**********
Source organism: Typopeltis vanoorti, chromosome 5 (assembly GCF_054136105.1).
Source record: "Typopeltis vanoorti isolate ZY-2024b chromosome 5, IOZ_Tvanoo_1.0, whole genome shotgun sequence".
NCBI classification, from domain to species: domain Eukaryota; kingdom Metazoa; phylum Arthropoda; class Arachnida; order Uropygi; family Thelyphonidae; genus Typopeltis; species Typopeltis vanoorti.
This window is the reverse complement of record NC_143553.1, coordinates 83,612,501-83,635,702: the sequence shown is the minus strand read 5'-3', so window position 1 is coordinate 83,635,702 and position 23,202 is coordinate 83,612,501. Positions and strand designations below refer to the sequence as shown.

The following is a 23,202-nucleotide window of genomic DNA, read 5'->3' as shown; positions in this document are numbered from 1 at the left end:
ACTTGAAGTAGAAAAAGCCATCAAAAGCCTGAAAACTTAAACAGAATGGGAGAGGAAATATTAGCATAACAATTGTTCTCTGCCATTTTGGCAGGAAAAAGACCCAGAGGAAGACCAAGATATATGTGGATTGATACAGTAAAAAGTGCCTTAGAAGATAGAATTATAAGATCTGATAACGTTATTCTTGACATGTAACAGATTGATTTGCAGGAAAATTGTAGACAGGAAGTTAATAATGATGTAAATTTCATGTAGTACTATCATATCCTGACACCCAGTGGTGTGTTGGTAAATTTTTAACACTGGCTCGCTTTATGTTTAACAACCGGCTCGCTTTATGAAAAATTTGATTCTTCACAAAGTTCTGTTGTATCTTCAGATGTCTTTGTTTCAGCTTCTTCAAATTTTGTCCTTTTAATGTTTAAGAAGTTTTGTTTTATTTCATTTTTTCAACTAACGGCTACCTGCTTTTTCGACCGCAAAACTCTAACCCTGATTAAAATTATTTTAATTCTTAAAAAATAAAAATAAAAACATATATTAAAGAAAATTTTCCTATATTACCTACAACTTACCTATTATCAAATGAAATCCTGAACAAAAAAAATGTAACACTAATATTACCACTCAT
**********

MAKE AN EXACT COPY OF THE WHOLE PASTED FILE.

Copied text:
Source organism: Typopeltis vanoorti, chromosome 5 (assembly GCF_054136105.1).
Source record: "Typopeltis vanoorti isolate ZY-2024b chromosome 5, IOZ_Tvanoo_1.0, whole genome shotgun sequence".
NCBI classification, from domain to species: domain Eukaryota; kingdom Metazoa; phylum Arthropoda; class Arachnida; order Uropygi; family Thelyphonidae; genus Typopeltis; species Typopeltis vanoorti.
This window is the reverse complement of record NC_143553.1, coordinates 83,612,501-83,635,702: the sequence shown is the minus strand read 5'-3', so window position 1 is coordinate 83,635,702 and position 23,202 is coordinate 83,612,501. Positions and strand designations below refer to the sequence as shown.

The following is a 23,202-nucleotide window of genomic DNA, read 5'->3' as shown; positions in this document are numbered from 1 at the left end:
ACTTGAAGTAGAAAAAGCCATCAAAAGCCTGAAAACTTAAACAGAATGGGAGAGGAAATATTAGCATAACAATTGTTCTCTGCCATTTTGGCAGGAAAAAGACCCAGAGGAAGACCAAGATATATGTGGATTGATACAGTAAAAAGTGCCTTAGAAGATAGAATTATAAGATCTGATAACGTTATTCTTGACATGTAACAGATTGATTTGCAGGAAAATTGTAGACAGGAAGTTAATAATGATGTAAATTTCATGTAGTACTATCATATCCTGACACCCAGTGGTGTGTTGGTAAATTTTTAACACTGGCTCGCTTTATGTTTAACAACCGGCTCGCTTTATGAAAAATTTGATTCTTCACAAAGTTCTGTTGTATCTTCAGATGTCTTTGTTTCAGCTTCTTCAAATTTTGTCCTTTTAATGTTTAAGAAGTTTTGTTTTATTTCATTTTTTCAACTAACGGCTACCTGCTTTTTCGACCGCAAAACTCTAACCCTGATTAAAATTATTTTAATTCTTAAAAAATAAAAATAAAAACATATATTAAAGAAAATTTTCCTATATTACCTACAACTTACCTATTATCAAATGAAATCCTGAACAAAAAAAATGTAACACTAATATTACCACTCAT